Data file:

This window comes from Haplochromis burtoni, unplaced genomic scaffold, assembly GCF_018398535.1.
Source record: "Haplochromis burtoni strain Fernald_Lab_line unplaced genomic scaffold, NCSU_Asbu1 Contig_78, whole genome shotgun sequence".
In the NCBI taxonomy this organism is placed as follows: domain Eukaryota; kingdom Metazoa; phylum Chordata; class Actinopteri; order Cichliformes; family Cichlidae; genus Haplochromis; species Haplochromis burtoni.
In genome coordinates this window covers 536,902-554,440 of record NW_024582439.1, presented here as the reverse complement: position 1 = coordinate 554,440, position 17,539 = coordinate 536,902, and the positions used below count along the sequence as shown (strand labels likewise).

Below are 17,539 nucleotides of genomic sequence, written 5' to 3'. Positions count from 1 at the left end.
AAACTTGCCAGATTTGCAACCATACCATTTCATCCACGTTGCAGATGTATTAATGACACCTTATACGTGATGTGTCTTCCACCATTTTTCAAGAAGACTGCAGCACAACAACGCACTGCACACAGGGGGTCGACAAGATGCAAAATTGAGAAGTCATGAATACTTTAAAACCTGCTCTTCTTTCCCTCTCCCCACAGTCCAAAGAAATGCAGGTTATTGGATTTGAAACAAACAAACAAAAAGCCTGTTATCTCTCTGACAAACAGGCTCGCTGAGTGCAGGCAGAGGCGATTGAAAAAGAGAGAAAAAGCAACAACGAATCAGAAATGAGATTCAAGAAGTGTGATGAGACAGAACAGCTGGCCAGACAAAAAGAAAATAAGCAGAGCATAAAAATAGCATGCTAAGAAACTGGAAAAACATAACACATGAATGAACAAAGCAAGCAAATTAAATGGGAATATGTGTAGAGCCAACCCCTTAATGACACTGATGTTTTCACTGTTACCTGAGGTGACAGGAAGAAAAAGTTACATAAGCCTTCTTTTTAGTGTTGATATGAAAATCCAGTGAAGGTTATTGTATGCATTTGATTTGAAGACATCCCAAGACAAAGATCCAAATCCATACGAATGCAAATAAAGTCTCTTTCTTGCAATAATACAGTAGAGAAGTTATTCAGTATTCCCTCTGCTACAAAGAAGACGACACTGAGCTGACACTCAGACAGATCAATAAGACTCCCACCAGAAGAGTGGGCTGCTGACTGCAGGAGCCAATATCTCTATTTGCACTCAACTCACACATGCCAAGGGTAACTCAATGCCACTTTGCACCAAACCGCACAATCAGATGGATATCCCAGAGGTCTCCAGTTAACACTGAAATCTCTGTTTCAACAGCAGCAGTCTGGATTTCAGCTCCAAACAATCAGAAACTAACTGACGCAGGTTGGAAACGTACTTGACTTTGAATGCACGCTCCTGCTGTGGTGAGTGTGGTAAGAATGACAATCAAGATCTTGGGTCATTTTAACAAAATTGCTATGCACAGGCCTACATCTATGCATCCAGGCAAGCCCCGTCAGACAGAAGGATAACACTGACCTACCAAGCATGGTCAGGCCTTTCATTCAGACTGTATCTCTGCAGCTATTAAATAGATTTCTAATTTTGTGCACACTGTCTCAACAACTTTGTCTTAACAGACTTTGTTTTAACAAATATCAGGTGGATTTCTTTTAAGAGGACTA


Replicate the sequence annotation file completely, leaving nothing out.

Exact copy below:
This window comes from Haplochromis burtoni, unplaced genomic scaffold, assembly GCF_018398535.1.
Source record: "Haplochromis burtoni strain Fernald_Lab_line unplaced genomic scaffold, NCSU_Asbu1 Contig_78, whole genome shotgun sequence".
In the NCBI taxonomy this organism is placed as follows: domain Eukaryota; kingdom Metazoa; phylum Chordata; class Actinopteri; order Cichliformes; family Cichlidae; genus Haplochromis; species Haplochromis burtoni.
In genome coordinates this window covers 536,902-554,440 of record NW_024582439.1, presented here as the reverse complement: position 1 = coordinate 554,440, position 17,539 = coordinate 536,902, and the positions used below count along the sequence as shown (strand labels likewise).

Below are 17,539 nucleotides of genomic sequence, written 5' to 3'. Positions count from 1 at the left end.
AAACTTGCCAGATTTGCAACCATACCATTTCATCCACGTTGCAGATGTATTAATGACACCTTATACGTGATGTGTCTTCCACCATTTTTCAAGAAGACTGCAGCACAACAACGCACTGCACACAGGGGGTCGACAAGATGCAAAATTGAGAAGTCATGAATACTTTAAAACCTGCTCTTCTTTCCCTCTCCCCACAGTCCAAAGAAATGCAGGTTATTGGATTTGAAACAAACAAACAAAAAGCCTGTTATCTCTCTGACAAACAGGCTCGCTGAGTGCAGGCAGAGGCGATTGAAAAAGAGAGAAAAAGCAACAACGAATCAGAAATGAGATTCAAGAAGTGTGATGAGACAGAACAGCTGGCCAGACAAAAAGAAAATAAGCAGAGCATAAAAATAGCATGCTAAGAAACTGGAAAAACATAACACATGAATGAACAAAGCAAGCAAATTAAATGGGAATATGTGTAGAGCCAACCCCTTAATGACACTGATGTTTTCACTGTTACCTGAGGTGACAGGAAGAAAAAGTTACATAAGCCTTCTTTTTAGTGTTGATATGAAAATCCAGTGAAGGTTATTGTATGCATTTGATTTGAAGACATCCCAAGACAAAGATCCAAATCCATACGAATGCAAATAAAGTCTCTTTCTTGCAATAATACAGTAGAGAAGTTATTCAGTATTCCCTCTGCTACAAAGAAGACGACACTGAGCTGACACTCAGACAGATCAATAAGACTCCCACCAGAAGAGTGGGCTGCTGACTGCAGGAGCCAATATCTCTATTTGCACTCAACTCACACATGCCAAGGGTAACTCAATGCCACTTTGCACCAAACCGCACAATCAGATGGATATCCCAGAGGTCTCCAGTTAACACTGAAATCTCTGTTTCAACAGCAGCAGTCTGGATTTCAGCTCCAAACAATCAGAAACTAACTGACGCAGGTTGGAAACGTACTTGACTTTGAATGCACGCTCCTGCTGTGGTGAGTGTGGTAAGAATGACAATCAAGATCTTGGGTCATTTTAACAAAATTGCTATGCACAGGCCTACATCTATGCATCCAGGCAAGCCCCGTCAGACAGAAGGATAACACTGACCTACCAAGCATGGTCAGGCCTTTCATTCAGACTGTATCTCTGCAGCTATTAAATAGATTTCTAATTTTGTGCACACTGTCTCAACAACTTTGTCTTAACAGACTTTGTTTTAACAAATATCAGGTGGATTTCTTTTAAGAGGACTA